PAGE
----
Please use this identifier to cite or link to this item: https://repositorio.unifesp.br/handle/11600/33669
Title: Role of Host Glycosphingolipids on Paracoccidioides brasiliensis Adhesion
Authors: Ywazaki, Cristina Y. [UNIFESP]
Maza, Paloma K. [UNIFESP]
Suzuki, Erika [UNIFESP]
Takahashi, Helio K. [UNIFESP]
Straus, Anita H. [UNIFESP]
Universidade Federal de São Paulo (UNIFESP)
Keywords: Glycosphingolipids
Ganglioside
Fungal adhesion
P. brasiliensis
Issue Date: 1-May-2011
Publisher: Springer
Citation: Mycopathologia. Dordrecht: Springer, v. 171, n. 5, p. 325-332, 2011.
Abstract: Binding of yeast forms to human lung fibroblast cultures was analyzed, aiming to better understand the initial steps of Paracoccidioides brasiliensis infection in humans. A significant P. brasiliensis adhesion was observed either to fibroblasts or to their Triton X-100 insoluble fraction, which contains extracellular matrix and membrane microdomains enriched in glycosphingolipids. Since human lung fibroblasts express at cell-surface gangliosides, such as GM1, GM2, and GM3, the role of these glycosphingolipids on P. brasiliensis adhesion was analyzed by different procedures. Anti-GM3 monoclonal antibody or cholera toxin subunit B (which binds specifically to GM1) reduced significantly fungal adhesion to fibroblast cells, by 35% and 33%, respectively. Direct binding of GM1 to yeast forms of P. brasiliensis was confirmed using cholera toxin subunit B conjugated to AlexaFluor(A (R))488. It was also demonstrated that P. brasiliensis binds to polystyrene plates coated with galactosylceramide, lactosylceramide, trihexosylceramide, GD3, GM1, GM3, and GD1a, suggesting that glycosphingolipids presenting residues of beta-galactose or neuraminic acid at non-reducing end may act as adhesion molecules for P. brasiliensis. Conversely, no binding was detected when plates were adsorbed with glycosphingolipids that contain terminal residue of beta-N-acetylgalactosamine, such as globoside (Gb4), GM2, and asialo-GM2. in human fibroblast (WI-38 cells), GM3 and GM1 are associated with membrane rafts, which remain insoluble after treatment with Triton X-100 at 4A degrees C. Taken together, these results strongly suggest that lung fibroblast gangliosides, GM3 and GM1, are involved in binding and/or infection by P. brasiliensis.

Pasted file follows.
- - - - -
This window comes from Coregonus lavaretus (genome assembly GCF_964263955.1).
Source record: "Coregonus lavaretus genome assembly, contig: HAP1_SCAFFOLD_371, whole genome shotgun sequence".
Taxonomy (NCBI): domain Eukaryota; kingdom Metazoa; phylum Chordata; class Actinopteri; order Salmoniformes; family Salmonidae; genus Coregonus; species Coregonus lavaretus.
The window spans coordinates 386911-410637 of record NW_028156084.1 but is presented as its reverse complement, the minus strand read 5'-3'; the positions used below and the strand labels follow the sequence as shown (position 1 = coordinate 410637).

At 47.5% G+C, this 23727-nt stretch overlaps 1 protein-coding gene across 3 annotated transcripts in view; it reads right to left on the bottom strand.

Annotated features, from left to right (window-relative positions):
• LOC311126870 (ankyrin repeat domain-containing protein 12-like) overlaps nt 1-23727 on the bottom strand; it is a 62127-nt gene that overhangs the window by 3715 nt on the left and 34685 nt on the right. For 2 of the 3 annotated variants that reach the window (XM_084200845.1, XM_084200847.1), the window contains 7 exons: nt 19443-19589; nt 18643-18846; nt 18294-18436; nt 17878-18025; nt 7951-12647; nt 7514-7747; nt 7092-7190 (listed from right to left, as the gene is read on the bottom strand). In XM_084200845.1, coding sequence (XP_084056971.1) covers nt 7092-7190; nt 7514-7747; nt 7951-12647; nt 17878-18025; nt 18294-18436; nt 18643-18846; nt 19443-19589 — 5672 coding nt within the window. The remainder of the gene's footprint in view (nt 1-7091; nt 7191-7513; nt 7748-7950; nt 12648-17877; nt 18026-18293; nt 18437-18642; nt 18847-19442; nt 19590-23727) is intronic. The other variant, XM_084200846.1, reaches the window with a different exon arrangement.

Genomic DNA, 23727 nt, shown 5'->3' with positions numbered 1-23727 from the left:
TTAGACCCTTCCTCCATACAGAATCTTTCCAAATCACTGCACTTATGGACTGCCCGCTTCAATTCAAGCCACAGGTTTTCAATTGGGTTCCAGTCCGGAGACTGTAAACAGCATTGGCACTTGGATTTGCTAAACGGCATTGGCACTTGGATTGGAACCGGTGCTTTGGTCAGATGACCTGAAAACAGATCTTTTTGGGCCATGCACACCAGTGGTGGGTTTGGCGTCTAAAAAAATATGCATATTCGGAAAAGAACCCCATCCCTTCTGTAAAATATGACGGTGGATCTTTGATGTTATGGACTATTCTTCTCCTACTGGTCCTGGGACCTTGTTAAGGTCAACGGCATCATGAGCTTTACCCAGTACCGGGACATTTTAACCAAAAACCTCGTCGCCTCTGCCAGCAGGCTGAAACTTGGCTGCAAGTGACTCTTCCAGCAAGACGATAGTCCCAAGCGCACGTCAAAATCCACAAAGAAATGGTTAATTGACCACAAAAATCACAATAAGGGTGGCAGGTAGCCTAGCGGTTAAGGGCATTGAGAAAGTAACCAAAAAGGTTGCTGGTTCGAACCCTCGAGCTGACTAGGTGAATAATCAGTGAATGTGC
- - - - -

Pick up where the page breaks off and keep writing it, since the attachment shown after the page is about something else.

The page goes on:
URI: http://repositorio.unifesp.br/handle/11600/33669
ISSN: 0301-486X
Other Identifiers: http://dx.doi.org/10.1007/s11046-010-9376-4
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